Tweets about national and local housing values, affordability, foreclosures and taxation are a constant on AdvisorTweets. I haven’t mentioned them before for fear of giving in to my own bias. My home has been on the market since January 2010, and my sister the Realtor says I’ve become “too sensitive” about it!
Yesterday’s announcement by the S&P/Case-Shiller National Index that home prices have sunk to 2002 levels gives a fresh news peg to this roundup of May tweets from advisors introducing their followers to housing-related content that goes beyond the standard media coverage. The advisors’ awareness of the content and their annotated sharing of it help differentiate their brands and what they’re focused on for their clients’ benefit.
The first tweet was written by Heidi N. Moore, correspondent for NPR’s Marketplace Radio, and re-tweeted by advisor @behaviorgap. It suggests the difficult discussions that must be taking place as advisors re-set their clients’ expectations of their homes as part of their investment portfolios.
The following tweets are from @researchpuzzler, @ChrisGrandecom, @BeckerAdvisory and @KirkKinder. As a reminder, if you’re looking for tweets on a specific housing-related topic, use the AdvisorTweets’ search engine.
When there’s a loss, it can be helpful to mourn with a community. Advisors took to Twitter to express their sorrow and condolences to CNBC and the Haines family. It’s clear from these representative tweets that Haines was a touchstone in a broad community for these mostly independent advisors to whom Haines was a work buddy. I’ll miss Haines, too.
Over the last several months, we’ve seen surveys and reports on the use of social media by financial advisors, by asset managers and by investors. Compliance officers are now weighing in via a report today from Smarsh.
Smarsh released the 2011 Electronic Communications Compliance Survey at FINRA’s 2011 Annual Conference underway in Washington, D.C. The findings are based on 223 individuals with compliance-related responsibilities at broker-dealers (53% of respondents), registered investment advisory (RIAs) firms (20%) and other regulated firms.
You can submit your contact information and download a free copy of the report but here’s the overall conclusion: “Respondents demonstrated an accurate understanding of their compliance obligations related to electronic communications; however, a gap existed between what they need to do to comply with these regulatory requirements and what they are actually doing.”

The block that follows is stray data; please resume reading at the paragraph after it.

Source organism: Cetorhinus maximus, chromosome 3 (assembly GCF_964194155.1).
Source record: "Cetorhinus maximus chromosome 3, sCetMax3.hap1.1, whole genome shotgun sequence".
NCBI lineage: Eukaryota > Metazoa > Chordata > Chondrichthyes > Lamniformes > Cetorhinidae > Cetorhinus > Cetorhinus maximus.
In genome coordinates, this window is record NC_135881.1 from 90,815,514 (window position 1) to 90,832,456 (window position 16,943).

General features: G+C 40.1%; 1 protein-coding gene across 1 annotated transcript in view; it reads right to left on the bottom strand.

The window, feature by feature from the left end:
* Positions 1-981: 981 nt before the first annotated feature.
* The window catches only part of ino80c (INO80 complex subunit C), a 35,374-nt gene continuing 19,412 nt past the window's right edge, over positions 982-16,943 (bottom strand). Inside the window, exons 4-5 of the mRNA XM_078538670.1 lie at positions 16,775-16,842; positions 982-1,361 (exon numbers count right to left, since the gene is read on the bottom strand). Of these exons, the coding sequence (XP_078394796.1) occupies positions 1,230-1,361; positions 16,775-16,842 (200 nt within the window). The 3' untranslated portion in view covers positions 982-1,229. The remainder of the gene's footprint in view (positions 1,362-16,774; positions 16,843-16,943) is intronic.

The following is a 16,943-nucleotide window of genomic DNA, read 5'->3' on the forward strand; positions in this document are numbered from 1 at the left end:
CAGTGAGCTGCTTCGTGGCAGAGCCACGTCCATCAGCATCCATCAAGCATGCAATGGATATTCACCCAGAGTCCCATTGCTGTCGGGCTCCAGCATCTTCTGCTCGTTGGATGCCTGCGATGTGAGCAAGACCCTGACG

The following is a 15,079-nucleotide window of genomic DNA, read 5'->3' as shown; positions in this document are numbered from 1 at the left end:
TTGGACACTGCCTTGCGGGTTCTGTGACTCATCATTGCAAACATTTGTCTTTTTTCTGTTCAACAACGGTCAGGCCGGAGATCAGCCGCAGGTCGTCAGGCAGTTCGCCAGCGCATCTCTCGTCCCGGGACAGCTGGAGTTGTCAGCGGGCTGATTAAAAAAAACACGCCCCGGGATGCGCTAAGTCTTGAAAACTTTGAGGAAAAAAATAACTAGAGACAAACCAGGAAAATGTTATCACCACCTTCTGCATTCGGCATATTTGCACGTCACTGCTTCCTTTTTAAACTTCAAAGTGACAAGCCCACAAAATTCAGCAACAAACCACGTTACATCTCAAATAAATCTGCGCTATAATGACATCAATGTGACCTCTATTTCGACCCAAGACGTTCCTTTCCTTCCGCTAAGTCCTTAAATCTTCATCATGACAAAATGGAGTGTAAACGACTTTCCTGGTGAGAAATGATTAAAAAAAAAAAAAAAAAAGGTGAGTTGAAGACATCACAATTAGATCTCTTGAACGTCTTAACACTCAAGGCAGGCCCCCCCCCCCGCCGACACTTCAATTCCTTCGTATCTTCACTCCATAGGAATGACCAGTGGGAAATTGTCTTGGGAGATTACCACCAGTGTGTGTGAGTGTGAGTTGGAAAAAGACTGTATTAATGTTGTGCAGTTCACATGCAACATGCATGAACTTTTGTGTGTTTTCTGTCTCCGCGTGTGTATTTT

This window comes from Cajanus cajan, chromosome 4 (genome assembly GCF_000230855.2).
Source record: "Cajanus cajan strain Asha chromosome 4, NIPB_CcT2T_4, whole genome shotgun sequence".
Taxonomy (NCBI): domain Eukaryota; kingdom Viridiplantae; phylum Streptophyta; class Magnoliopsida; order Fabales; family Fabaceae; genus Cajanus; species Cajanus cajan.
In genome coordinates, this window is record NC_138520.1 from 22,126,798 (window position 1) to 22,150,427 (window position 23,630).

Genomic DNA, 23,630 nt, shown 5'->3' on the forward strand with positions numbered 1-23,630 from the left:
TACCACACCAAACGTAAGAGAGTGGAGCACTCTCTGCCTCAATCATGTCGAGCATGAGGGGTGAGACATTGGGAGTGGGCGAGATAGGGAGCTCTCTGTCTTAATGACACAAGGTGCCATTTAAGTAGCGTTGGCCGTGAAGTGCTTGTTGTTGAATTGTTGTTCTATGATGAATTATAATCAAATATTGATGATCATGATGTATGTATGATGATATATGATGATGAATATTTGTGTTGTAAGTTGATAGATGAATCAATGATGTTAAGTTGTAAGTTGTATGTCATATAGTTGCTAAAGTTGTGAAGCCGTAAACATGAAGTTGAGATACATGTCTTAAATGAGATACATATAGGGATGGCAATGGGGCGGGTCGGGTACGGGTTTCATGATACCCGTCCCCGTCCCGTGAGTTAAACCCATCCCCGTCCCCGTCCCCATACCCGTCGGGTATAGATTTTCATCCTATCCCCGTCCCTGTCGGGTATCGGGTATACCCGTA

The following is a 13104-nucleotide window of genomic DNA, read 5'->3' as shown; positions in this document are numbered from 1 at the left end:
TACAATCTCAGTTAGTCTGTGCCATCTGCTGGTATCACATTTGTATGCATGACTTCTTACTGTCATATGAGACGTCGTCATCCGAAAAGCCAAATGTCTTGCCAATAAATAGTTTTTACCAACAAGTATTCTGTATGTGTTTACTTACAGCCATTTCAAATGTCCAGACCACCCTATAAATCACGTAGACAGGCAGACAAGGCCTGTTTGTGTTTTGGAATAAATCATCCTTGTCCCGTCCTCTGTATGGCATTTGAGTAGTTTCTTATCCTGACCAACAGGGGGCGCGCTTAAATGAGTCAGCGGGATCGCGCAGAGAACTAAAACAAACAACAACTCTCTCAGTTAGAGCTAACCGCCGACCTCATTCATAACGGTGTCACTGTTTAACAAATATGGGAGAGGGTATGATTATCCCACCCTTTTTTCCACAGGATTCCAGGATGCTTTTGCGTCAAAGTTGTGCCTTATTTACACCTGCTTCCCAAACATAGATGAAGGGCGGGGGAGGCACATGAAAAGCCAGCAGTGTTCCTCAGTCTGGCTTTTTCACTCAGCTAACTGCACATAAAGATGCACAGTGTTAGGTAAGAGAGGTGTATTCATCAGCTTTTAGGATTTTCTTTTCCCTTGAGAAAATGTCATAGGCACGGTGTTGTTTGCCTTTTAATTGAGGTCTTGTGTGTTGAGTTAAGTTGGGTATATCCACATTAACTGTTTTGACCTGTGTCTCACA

Social media is a compliance challenge for an array of reasons that are likely familiar to readers of this blog (e.g., the nature and volume of the content updates, the interaction that occurs, the requirement to archive communications, etc.).
Mobile represents a challenge to the extent that messages are sent using smartphones and tablets versus company-issued (and locked-down) computers. One interesting finding is that these firms, most of which I’d assume to be Microsoft enterprises, express less confidence in their command of Windows mobile devices than they do of Google Android and Apple’s mobile operating system (iPhone and iPad) devices.
But the high-level finding is that more than four out of 10 compliance officers say they have zero or minimal confidence in their ability to produce social media or mobile message data if they were specifically requested in an audit or e-discovery event, as this graph from the Smarsh report shows.
Smarsh, of course, is a provider of solutions and these survey findings no doubt help their marketing objectives. I cite the survey here for the insights provided for those of us interested in the pace of regulated investment firms’ adoption of social media.
This documented widespread vulnerability and discomfort on the part of the compliance function suggests more slow-going and outright opposition, at least until more systems and processes are in place.
It’s been an especially prolific week for the social media-using financial advisors whose tweets we follow on AdvisorTweets.com, as judged by the number of blog posts they’ve been promoting via their tweets. Using Twitter to create awareness of a blog or a Website and drive traffic to it is a legitimate tactic that many advisors are quite successful with.
The range of topics and approaches of the 15 blog posts being tweeted about below defy categorization so I’ll get out of the way while these tweets take an encore.
Shown are tweets from @COFeeOnlyCFP, @RickKahler, @Moneyover55, @SetuMazumdar, @ResearchPuzzler, @smjuetten, @ChuckRylant, @ThomasPMarshall, @NathanGehring, @JanetBarrCFS, @TheETFBully, @WallStSteward, @family_finances, @smartinvestorcc and @CaleInTheKeys.